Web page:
I am often accused of equating modern Russia with the USSR. (For evidence, just look at the comments on some recent posts.) That’s bull. Like Stephen Blank, and Richard Hellie, I think that Putin’s Russia is much more a return to the traditions of Muscovy, and Imperial Tsarism, than the USSR. Most of the similarities between modern Russia and the USSR arise from the fact that the latter also inherited some Muscovite/Tsarist traits.
The words in the post title are Faulkner’s, written about the South. But it’s not really true of the US South any more. It is, however, very, very, true in Putin’s Russia. The latest evidence–and evidence of the historical continuity with Imperialist traditions–comes from Putin’s quite amazing performance at the Donsky Cemetery on 24 May, 2009:
Prime Minister Vladimir Putin yesterday laid flowers on the Moscow grave of General Anton Denikin, a White Russian leader whose opposition to the aspirations of non-Russian nations in the Russian Empire and unqualified commitment to the “indivisibility” of Russia opened the way for the victory of Vladimir Lenin and the Bolsheviks.
Indeed, it was Denikin’s unwillingness to make any concessions to non-Russian groups, combined with Lenin’s false promises of respect for national self-determination that led to the collapse of the anti-Bolshevik cause and allowed the communists to triumph, first at the expense of the Russians and then of the non-Russians among and around them.
And consequently, as several commentators have already pointed out, Putin’s latest remarks, including in particular his denigration of the separateness of Ukraine, are certain to drive many non-Russians away from Moscow, even if they appeal to Russians as “the [latest] end of the [Russian] civil war” and a reaffirmation of the continuity of Russian history.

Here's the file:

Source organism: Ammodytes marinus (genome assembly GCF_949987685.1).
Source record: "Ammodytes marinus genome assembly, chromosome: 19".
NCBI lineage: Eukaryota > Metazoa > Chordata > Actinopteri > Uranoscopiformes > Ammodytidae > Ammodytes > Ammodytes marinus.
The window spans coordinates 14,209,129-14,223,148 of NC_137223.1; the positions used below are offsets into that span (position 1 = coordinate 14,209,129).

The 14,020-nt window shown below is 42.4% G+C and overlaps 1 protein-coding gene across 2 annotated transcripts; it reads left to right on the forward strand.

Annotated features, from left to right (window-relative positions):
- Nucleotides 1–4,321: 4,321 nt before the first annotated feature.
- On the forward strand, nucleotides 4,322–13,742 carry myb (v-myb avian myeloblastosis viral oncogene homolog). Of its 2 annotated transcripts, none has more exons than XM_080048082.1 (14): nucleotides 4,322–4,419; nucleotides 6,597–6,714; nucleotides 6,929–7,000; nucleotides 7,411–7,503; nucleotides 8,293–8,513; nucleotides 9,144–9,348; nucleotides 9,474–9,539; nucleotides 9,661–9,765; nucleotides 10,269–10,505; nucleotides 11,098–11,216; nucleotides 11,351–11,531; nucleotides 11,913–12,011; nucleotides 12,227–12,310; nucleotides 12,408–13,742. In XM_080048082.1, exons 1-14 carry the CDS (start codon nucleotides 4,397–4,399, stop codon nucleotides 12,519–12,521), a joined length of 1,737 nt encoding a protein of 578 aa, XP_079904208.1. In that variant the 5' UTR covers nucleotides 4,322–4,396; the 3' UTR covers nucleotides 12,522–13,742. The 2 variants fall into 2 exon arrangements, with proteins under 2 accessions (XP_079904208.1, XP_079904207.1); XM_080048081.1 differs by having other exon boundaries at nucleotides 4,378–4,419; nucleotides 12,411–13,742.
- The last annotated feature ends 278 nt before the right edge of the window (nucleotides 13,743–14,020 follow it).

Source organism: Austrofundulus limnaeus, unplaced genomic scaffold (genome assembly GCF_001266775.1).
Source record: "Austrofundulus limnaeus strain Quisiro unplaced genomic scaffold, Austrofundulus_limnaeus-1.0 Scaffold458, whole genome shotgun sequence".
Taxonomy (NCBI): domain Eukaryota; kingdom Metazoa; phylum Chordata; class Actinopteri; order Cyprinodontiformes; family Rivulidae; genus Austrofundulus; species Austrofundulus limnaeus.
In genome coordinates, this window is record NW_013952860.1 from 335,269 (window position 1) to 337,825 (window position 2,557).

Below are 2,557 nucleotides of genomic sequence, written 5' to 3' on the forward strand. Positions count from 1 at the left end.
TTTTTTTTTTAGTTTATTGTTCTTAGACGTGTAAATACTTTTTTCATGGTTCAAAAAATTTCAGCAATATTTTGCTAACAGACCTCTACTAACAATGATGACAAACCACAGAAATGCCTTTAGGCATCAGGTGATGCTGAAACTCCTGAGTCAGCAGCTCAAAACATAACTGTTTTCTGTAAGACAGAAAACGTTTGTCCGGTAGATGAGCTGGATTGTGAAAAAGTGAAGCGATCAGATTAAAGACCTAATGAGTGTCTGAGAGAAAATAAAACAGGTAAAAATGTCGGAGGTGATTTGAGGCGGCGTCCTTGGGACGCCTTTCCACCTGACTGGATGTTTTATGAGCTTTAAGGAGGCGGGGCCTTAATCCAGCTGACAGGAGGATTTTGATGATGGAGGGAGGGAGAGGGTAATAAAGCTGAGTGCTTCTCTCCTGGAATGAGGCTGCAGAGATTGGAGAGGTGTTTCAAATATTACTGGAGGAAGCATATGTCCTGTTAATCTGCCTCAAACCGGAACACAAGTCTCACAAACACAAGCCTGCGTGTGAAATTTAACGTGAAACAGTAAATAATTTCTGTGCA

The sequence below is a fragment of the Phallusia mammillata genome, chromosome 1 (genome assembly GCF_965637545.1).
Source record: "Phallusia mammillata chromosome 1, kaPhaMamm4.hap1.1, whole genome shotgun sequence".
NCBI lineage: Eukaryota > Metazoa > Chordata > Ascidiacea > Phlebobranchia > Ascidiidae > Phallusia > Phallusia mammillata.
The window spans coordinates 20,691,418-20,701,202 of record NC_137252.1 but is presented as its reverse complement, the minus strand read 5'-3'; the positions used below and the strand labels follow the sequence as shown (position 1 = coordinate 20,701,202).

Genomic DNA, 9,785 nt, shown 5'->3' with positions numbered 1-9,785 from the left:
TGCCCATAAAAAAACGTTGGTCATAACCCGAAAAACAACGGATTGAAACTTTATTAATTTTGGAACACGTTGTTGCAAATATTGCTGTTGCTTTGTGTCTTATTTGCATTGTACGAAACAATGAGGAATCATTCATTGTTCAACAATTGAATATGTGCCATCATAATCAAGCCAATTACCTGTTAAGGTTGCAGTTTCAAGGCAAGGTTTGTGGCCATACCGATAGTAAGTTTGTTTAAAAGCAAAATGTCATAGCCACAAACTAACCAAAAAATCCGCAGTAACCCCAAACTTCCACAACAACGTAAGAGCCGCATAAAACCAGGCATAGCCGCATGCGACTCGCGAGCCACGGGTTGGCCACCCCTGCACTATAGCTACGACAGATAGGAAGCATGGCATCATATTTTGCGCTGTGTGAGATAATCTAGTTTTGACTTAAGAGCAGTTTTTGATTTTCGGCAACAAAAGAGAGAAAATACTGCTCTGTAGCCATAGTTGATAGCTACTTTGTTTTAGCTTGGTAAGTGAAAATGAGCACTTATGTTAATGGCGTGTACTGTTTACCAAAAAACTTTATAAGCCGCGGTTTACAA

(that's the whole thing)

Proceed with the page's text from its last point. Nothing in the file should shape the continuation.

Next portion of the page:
Yesterday, Putin laid flowers on the graves of anti-Bolshevik generals Anton Denikin and Vladimir Kappel, Ã©migrÃ© nationalist philosophers Ivan Il’in and Ivan Shmelyev, and Aleksandr Solzhenitsyn at Moscow’s Donskoy Cemetery. Accompanying him and relaying some of his words was Archimandrite Tikhon.
After laying flowers on the leader of the South Russia government, Putin quoted Denikin’s suggestion that “no one must be allowed to interfere in relations between us, big and little Russia, Ukraine. This was always an affair of Russia itself!” And he added that Denikin considered that any movement toward disunity was “impermissible.”
According to Tikhon, Putin “recalled how he had read the memoirs of Denikin in which the latter said that despite his hostility to Soviet power, even to think about the dismemberment of Russia was a crime, â€¦ especially when one is talking about the Little Russian land – Ukraine” (grani.ru/Politics/Russia/Cabinet/m.151488.html).
And the Russian Orthodox churchman added that Putin had given the money from his personal account for the restoration of the graves of Denikin, Il’in and Shmelyev. Several months ago, Tikhon said, Putin had seen pictures of the graves and decided that he had to intervene to support the preparation of new headstones.